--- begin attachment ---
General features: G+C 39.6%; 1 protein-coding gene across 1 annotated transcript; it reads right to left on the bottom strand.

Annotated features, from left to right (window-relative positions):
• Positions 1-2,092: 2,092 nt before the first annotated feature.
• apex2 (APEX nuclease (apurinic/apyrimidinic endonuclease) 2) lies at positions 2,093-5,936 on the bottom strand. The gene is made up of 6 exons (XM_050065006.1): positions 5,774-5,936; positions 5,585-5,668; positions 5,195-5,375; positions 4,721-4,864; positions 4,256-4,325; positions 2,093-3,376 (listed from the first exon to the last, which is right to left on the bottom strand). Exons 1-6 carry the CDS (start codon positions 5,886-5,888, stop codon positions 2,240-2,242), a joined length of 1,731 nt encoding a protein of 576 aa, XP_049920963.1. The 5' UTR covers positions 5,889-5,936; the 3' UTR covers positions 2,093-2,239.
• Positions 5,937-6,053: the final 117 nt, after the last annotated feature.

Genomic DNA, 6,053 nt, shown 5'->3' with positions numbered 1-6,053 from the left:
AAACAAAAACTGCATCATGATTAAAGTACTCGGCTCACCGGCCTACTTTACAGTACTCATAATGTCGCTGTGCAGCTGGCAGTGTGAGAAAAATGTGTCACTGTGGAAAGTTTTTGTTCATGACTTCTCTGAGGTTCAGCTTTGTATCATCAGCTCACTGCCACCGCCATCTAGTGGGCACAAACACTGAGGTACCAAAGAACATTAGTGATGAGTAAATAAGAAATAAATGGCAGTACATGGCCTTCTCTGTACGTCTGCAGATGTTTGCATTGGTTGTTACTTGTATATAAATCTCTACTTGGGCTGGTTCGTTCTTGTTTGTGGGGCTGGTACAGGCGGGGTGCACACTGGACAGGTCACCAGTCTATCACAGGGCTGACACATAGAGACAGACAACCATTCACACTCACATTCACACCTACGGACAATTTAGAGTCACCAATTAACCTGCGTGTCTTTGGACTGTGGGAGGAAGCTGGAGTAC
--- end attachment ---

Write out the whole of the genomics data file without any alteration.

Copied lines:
General features: G+C 39.6%; 1 protein-coding gene across 1 annotated transcript; it reads right to left on the bottom strand.

Annotated features, from left to right (window-relative positions):
• Positions 1-2,092: 2,092 nt before the first annotated feature.
• apex2 (APEX nuclease (apurinic/apyrimidinic endonuclease) 2) lies at positions 2,093-5,936 on the bottom strand. The gene is made up of 6 exons (XM_050065006.1): positions 5,774-5,936; positions 5,585-5,668; positions 5,195-5,375; positions 4,721-4,864; positions 4,256-4,325; positions 2,093-3,376 (listed from the first exon to the last, which is right to left on the bottom strand). Exons 1-6 carry the CDS (start codon positions 5,886-5,888, stop codon positions 2,240-2,242), a joined length of 1,731 nt encoding a protein of 576 aa, XP_049920963.1. The 5' UTR covers positions 5,889-5,936; the 3' UTR covers positions 2,093-2,239.
• Positions 5,937-6,053: the final 117 nt, after the last annotated feature.

Genomic DNA, 6,053 nt, shown 5'->3' with positions numbered 1-6,053 from the left:
AAACAAAAACTGCATCATGATTAAAGTACTCGGCTCACCGGCCTACTTTACAGTACTCATAATGTCGCTGTGCAGCTGGCAGTGTGAGAAAAATGTGTCACTGTGGAAAGTTTTTGTTCATGACTTCTCTGAGGTTCAGCTTTGTATCATCAGCTCACTGCCACCGCCATCTAGTGGGCACAAACACTGAGGTACCAAAGAACATTAGTGATGAGTAAATAAGAAATAAATGGCAGTACATGGCCTTCTCTGTACGTCTGCAGATGTTTGCATTGGTTGTTACTTGTATATAAATCTCTACTTGGGCTGGTTCGTTCTTGTTTGTGGGGCTGGTACAGGCGGGGTGCACACTGGACAGGTCACCAGTCTATCACAGGGCTGACACATAGAGACAGACAACCATTCACACTCACATTCACACCTACGGACAATTTAGAGTCACCAATTAACCTGCGTGTCTTTGGACTGTGGGAGGAAGCTGGAGTAC